Finance Finance News Investors verdict on Westfield

Investors verdict on Westfield

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Investors have handed down their first assessment of the new companies born from the contentious $70 billion restructure of the Westfield shopping centre empire.

Shares in the Australia and New Zealand-focussed Scentre Group dropped from an opening price of $3.21 a share to $3.08 by 2:44pm (AEST) on their market debut, while the new international business – Westfield Corporation – has risen from a starting price of $6.70 to $6.96.

Scentre Group was formed by merging Westfield Group’s Australasian businesses with Westfield Retail Trust, while Westfield Corporation will run the firm’s malls in the US, the UK and in Europe.

The restructure will see the Lowy family exit the management of Westfield’s Australian malls.

An overwhelming majority of nearly 98 per cent of Westfield Group shareholders had approved the complex restructure plan.

Last week, shareholders in the retail trust narrowly approved the deal at their second attempt, voting 76.09 per cent in favour, just over the 75 per cent of votes required.

The first vote for retail trust investors was abandoned in chaotic scenes after company founder Frank Lowy warned the restructure would go ahead even if they voted it down, thereby creating a firm that would compete with the trust.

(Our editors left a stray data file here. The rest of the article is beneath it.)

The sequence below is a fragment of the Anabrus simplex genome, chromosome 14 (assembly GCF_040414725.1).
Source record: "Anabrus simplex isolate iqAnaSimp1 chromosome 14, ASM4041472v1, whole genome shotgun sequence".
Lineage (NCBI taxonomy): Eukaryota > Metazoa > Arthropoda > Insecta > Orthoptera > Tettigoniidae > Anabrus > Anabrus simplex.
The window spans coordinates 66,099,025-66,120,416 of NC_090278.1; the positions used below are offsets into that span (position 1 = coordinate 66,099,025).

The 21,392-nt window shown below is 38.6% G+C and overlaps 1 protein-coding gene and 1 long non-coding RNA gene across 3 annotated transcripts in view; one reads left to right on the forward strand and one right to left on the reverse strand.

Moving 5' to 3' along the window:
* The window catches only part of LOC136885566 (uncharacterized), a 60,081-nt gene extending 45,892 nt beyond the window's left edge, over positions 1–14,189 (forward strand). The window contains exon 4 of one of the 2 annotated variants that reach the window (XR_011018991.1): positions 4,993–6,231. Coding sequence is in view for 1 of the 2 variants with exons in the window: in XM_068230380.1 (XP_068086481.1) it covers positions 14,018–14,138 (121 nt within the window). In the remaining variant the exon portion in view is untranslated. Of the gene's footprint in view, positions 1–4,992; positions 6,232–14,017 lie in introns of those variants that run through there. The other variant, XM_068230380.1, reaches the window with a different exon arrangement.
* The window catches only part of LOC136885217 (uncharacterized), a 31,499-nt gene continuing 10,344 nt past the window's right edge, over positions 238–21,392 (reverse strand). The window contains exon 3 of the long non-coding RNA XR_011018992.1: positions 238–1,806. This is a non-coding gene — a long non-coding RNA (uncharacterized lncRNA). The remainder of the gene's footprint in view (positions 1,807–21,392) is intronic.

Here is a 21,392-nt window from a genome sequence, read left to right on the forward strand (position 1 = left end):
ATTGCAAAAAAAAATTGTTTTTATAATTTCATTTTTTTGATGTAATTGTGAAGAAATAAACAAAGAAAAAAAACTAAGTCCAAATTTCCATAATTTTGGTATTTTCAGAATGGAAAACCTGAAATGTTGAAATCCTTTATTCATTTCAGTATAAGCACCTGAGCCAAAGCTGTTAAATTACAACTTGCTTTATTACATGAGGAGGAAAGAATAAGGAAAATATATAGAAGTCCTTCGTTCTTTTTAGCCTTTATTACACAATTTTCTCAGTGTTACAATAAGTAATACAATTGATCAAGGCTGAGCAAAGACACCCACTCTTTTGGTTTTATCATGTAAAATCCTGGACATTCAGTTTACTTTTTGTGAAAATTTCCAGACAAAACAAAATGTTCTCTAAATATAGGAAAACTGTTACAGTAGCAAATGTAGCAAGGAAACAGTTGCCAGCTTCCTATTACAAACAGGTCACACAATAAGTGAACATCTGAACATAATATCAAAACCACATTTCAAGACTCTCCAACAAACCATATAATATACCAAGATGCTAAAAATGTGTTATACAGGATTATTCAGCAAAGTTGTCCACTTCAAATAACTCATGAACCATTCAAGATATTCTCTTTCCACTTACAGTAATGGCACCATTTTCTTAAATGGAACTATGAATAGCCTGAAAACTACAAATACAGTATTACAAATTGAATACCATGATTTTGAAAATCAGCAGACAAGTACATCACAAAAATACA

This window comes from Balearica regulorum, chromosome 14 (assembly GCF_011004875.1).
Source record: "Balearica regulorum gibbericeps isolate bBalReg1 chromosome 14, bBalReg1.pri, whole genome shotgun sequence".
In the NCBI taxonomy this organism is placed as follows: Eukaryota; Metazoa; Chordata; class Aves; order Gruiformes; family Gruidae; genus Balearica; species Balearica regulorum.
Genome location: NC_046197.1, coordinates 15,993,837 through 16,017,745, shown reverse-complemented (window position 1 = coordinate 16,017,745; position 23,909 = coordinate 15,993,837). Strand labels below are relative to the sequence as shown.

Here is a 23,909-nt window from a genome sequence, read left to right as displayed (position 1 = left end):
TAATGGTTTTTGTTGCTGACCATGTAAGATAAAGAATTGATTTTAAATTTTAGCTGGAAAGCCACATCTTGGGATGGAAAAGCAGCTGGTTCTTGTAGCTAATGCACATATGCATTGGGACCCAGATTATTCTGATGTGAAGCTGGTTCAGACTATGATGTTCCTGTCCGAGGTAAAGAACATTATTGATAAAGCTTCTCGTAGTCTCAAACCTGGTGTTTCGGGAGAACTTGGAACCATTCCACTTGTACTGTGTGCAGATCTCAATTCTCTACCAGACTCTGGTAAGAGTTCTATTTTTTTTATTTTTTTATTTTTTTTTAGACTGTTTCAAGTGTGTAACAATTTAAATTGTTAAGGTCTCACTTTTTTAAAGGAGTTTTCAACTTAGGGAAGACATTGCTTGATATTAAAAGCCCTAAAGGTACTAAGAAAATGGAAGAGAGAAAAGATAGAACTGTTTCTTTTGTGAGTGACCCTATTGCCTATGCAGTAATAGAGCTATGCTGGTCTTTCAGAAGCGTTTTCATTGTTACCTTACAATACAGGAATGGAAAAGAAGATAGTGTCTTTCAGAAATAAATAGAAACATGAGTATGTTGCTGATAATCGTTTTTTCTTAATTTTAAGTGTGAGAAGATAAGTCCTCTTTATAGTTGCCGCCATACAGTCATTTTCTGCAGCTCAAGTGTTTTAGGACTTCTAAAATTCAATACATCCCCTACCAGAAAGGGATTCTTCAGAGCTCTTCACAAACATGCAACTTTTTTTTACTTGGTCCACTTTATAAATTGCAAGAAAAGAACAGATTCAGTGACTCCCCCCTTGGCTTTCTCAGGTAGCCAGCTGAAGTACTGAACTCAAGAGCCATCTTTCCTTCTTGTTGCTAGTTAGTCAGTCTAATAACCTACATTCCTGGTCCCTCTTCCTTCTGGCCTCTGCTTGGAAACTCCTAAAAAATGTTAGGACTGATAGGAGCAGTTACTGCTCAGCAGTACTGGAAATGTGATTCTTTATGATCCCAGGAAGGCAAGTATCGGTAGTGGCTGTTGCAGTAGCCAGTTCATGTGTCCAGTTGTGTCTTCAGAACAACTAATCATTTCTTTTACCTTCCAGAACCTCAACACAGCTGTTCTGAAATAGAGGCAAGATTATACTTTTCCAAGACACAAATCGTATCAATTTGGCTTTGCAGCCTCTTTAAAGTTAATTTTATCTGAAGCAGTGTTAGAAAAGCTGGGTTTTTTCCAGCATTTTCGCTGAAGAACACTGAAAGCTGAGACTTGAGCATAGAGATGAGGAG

Proxies received before that first meeting showed the plan had garnered just 74 per cent of votes, falling short of the 75 per cent hurdle.

Shareholder groups had expressed concerns that the vote was conflicted, with Australian Shareholders’ Association spokesman Stephen Mayne saying investors in Westfield Group stood to gain more from the deal.

“The reason this deal got over the line is that the majority of Westfield Retail shareholders actually have a bigger stake in Westfield Group, the parent company,” Mr Mayne said.

“So they didn’t care that Westfield Retail shareholders were getting done over, because they were on the beneficiary side with the parent company.

“So that’s where there was a fundamental conflict of interest in the mandate that was delivered.”

Frank Lowy will be the chairman of both new firms, but his sons Peter and Steven will join the management team of Westfield Corporation.